The pancreatic beta cell in health and disease

Diabetes is a metabolic disease whose incidence has reached epidemic proportions worldwide. Diabetes results from inadequate production of insulin by the beta cells located in pancreatic islets: this leads to persistently elevated blood glucose levels, the hallmark symptom of diabetes. There is currently no cure for diabetes, and although treatments are available, these have many limitations.

The goal of our research is to understand how pancreatic beta cells perform their unique functions. Beta cells are the only cell in the body capable of significant production of insulin. They store insulin intracellularly, releasing it to the bloodstream in response to a variety of physiological stimuli including nutrients such as glucose and fatty acids, hormones and neurotransmitters.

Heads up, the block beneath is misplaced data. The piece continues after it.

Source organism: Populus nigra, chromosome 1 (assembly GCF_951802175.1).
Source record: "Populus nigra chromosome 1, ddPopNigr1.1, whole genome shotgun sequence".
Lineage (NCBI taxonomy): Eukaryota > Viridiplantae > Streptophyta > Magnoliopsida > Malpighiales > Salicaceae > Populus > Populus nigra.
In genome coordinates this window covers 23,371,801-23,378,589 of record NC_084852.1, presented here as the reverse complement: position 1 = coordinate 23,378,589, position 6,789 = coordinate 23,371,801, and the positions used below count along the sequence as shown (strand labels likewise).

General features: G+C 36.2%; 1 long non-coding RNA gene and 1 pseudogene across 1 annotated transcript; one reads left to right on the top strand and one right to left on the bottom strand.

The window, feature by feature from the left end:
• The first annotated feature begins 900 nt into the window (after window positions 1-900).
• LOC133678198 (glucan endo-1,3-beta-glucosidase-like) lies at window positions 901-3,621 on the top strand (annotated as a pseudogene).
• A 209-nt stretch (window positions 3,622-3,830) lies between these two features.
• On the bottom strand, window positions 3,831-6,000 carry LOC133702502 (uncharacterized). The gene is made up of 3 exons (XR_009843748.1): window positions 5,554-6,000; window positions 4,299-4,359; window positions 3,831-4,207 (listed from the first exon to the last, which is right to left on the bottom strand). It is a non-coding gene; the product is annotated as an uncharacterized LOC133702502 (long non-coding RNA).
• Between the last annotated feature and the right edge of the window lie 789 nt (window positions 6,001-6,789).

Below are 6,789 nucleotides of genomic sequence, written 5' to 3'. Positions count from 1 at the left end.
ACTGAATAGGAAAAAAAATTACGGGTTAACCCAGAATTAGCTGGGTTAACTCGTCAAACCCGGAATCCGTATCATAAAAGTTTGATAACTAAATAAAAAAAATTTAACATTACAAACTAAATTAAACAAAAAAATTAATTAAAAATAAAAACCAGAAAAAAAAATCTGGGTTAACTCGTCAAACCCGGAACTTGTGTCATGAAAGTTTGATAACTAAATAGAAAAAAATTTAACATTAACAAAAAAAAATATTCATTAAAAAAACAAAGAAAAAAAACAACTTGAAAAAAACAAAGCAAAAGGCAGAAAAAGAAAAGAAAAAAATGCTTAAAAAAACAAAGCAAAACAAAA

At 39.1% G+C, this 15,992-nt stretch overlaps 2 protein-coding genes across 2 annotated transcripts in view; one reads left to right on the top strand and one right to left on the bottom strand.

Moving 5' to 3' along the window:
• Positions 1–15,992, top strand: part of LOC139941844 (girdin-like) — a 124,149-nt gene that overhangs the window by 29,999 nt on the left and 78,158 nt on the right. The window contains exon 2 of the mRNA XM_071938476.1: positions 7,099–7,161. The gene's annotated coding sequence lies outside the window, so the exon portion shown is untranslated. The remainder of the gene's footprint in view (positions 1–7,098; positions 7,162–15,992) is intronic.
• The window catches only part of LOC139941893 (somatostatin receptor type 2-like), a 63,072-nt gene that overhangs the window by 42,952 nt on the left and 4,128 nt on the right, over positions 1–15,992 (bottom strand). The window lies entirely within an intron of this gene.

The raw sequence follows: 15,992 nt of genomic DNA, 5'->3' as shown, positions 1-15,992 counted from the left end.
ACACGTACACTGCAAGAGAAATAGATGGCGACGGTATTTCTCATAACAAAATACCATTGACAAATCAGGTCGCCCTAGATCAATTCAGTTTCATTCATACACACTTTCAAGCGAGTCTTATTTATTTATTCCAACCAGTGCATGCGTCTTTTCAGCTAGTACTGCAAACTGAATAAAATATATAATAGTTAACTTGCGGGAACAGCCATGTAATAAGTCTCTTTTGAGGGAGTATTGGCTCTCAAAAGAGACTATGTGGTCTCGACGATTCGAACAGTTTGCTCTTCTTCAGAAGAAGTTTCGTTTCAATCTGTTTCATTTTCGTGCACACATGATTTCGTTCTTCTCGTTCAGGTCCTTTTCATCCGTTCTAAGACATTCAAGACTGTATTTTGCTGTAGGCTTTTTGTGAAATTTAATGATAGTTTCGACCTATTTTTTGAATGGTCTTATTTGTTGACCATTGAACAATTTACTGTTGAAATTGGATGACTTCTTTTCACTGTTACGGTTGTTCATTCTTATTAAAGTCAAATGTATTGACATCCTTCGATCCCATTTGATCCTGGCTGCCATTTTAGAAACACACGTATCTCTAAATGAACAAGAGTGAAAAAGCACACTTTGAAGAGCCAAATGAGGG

In our research, we focus on the following aspects of beta cell function:

  1. The transcriptional mechanisms underlying the normal embryonic development of beta cells and the functioning of mature beta cells
  2. Manipulating pancreatic cellular identity: molecular mechanisms controlling exocrine to endocrine cell reprogramming
  3. Dissecting the signaling mechanism that permit  beta cells to respond to modulators of insulin secretion, in particular long chain and short chain fatty acids